China’s Tech Titans Refocus For Deep Dive Into U.S. Startups
China Investment In U.S. Slows, Refocuses
China investment in the U.S. tech companies cooled off considerably last year in the wake of growing frictions over security, control and debt issues. And this cross-border deal flow will likely decrease more this year as China’s tech titans hone in on smaller, highly focused deals in emerging companies with much lower profiles rather than the headline-grabbing deals of recent years such as Uber, Lyft and Snap.
China investment in the U.S. information technology sector checked in last year at $13 billion, off from a peak of $16 billion the year before while the number of deals declined to 74 from 97 from a high in 2016.
Look for Baidu, Alibaba and Tencent, the leaders in U.S. tech investment, to refocus on highly strategic deals in specialized tech businesses. They already are!
Read Forbes: the BAT refocus
Two new investments by Tencent are closer to home in China: a $818 million Tencent-led funding of Chinese used car trading site Chehaoduo and a joint $18 million investment with Legend Capital in Beijing-baed Guanghe Technology, an online and mobile learning platform for grades K-12.
Sequoia Capital China has led a $50 million, 3rd round in Chinese travel guide service Hi Guides for outbound Chinese tourists. Return backer Matrix Partners China joined the financing. The tour guide startup’s Series A investment was by Gobi Partners.
Hong Kong-based medical services group Virtus Medical has snared $83 million in investment from Samena Capital in Mumbai and China biotech investor Cenova Capital in Shanghai.
India deals have been picking up of late. This week’s roundup notes two new tech investments: Bangalore-based furniture retailer Urban Ladder has picked up $12 million more from existing investors Kalaari Capital, SAIF Partners and Steadview Capital to open more stores.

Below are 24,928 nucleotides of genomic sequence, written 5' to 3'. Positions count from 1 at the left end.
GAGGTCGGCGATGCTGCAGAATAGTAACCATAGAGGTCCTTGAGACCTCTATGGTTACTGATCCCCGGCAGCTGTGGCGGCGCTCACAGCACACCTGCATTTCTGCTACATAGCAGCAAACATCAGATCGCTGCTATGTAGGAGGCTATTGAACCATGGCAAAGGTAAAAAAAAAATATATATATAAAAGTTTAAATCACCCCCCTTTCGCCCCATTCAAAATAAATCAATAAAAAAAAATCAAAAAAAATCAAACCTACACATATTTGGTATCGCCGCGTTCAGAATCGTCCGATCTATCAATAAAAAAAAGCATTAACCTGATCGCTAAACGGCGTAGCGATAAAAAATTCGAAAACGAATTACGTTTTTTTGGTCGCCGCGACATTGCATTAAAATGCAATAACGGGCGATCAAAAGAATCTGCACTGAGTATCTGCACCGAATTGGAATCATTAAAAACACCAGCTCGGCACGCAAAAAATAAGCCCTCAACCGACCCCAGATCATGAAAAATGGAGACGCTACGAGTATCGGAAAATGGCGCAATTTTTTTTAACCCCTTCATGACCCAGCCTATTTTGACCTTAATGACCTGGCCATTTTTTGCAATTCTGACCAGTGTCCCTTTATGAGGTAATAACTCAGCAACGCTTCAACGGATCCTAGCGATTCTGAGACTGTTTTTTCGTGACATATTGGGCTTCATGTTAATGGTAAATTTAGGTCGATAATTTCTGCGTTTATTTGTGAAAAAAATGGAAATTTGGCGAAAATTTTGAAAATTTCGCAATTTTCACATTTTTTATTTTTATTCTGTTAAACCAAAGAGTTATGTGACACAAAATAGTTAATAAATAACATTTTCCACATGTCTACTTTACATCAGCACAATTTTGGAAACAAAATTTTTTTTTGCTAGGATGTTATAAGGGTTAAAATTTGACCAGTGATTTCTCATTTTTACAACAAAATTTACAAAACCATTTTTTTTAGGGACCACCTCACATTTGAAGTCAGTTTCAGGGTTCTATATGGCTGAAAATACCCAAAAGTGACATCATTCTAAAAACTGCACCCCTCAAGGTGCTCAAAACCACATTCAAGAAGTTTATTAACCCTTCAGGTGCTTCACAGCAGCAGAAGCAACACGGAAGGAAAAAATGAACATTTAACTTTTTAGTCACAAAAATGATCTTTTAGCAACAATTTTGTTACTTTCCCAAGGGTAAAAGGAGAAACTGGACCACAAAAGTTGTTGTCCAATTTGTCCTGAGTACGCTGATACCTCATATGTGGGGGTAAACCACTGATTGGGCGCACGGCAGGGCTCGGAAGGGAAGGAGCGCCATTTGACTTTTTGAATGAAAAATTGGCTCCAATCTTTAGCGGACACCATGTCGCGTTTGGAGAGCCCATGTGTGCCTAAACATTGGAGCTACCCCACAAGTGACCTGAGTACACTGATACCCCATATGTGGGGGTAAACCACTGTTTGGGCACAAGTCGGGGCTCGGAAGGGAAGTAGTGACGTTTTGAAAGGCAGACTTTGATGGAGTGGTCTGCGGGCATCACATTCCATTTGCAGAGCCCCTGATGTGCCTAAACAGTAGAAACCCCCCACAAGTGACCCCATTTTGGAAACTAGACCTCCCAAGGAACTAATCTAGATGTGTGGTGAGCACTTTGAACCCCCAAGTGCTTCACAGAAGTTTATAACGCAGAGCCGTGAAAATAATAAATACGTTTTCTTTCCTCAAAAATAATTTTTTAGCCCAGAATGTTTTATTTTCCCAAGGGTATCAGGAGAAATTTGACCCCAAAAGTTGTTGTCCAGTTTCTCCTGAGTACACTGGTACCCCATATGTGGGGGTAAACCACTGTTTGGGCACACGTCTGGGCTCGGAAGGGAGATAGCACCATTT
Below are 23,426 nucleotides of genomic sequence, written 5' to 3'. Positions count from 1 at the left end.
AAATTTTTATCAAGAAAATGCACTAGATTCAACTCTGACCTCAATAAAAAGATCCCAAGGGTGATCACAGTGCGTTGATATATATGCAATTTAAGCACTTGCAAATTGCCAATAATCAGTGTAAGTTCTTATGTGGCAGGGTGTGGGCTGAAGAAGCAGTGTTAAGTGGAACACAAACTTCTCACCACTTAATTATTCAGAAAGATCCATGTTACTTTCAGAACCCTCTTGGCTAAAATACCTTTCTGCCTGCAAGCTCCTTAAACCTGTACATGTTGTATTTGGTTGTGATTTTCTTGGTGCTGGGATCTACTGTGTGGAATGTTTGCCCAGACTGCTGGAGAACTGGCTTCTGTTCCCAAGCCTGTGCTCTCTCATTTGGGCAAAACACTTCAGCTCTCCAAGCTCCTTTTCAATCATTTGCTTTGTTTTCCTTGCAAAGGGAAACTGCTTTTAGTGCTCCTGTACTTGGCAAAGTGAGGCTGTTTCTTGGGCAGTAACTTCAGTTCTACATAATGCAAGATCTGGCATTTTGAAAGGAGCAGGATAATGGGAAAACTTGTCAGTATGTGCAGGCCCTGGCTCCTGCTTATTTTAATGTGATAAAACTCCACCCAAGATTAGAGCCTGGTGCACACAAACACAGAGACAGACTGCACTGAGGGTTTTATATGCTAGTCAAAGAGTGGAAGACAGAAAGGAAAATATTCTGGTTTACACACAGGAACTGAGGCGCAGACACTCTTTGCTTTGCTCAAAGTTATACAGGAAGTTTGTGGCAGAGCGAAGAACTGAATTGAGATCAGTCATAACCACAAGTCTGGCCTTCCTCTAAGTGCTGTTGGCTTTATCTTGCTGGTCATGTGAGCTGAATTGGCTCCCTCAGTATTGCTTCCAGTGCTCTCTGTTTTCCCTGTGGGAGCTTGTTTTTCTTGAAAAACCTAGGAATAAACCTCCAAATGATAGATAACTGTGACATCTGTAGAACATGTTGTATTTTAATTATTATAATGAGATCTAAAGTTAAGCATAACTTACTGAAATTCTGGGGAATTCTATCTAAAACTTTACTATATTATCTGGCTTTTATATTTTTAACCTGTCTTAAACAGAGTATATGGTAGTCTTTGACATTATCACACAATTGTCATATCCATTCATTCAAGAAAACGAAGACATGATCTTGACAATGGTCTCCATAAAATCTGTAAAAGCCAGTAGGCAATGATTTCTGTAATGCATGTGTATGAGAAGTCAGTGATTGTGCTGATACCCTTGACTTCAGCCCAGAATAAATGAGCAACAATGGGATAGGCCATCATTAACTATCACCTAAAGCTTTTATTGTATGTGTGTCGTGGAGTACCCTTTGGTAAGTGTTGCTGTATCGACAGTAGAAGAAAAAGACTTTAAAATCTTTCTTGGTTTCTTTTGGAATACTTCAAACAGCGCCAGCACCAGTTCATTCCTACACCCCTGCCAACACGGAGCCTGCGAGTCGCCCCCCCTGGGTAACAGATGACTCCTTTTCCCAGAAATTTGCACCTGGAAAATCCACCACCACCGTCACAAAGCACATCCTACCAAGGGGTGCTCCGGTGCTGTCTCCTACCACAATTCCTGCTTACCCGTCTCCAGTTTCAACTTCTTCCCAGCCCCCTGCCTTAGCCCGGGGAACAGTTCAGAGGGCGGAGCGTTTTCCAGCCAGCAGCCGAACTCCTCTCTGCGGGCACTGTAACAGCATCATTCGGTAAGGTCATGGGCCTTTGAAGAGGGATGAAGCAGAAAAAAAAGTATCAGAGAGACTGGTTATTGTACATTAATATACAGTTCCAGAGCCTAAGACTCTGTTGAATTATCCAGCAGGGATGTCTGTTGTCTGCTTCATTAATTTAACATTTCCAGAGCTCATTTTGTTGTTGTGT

Sequoia Capital India has put $6 million in additional financing in lending company Finova Capital in Jaipur and servicing small businesses in villages and rural areas.
In other news from India, Westbridge Capital co-founders KP Balaraj and SK Jain are spinning out from the leading investment firm that broke away from Sequoia Capital to go back to its independent roots.
Separately, Westbridge co-founder Sumir Chaddha has funded the establishment of an India center at Princeton University to bring together scholars and students from all disciplines to broadly explore contemporary India, including its economy, politics and culture. The new center is also supported with gifts from six other Princeton alumni.
Chinese animation streaming portal Bilibili has filed to go public in the U.S., heading for NYSE and looking to raise $400 million in capital.
Chinese electric car startup NIO is preparing for a $2 billion IPO by the end of this year in the U.S. as it competes with Tesla. Goldman Sachs and Morgan Stanley are among the 8 investment banking firm hired. NIO is backed by Tencent, Sequoia Capital and Hillhouse Capital, which invested $1 billion just last November.
Honda Motor plans to develop intelligent-connected cars with Alibaba Group to offer online payments for fuel and parking for drivers. Honda aims to make inroads in the large Chinese market.
Hong Kong artificial intelligence unicorn SenseTime (winner of Silicon Dragon’s 2018 Founder Award) has formed an alliance with MIT to research the frontiers of human and machine learning. SenseTime was in Cambridge recently to showcase its facial recognition technology that relies on deep learning.
Goodbye copycat, China returns to its innovation roots.
Thanks to technologist Frank Palermo for mentioning Silicon Dragon’s part in spotting and writing about this trend early on. See Frontier Spotting.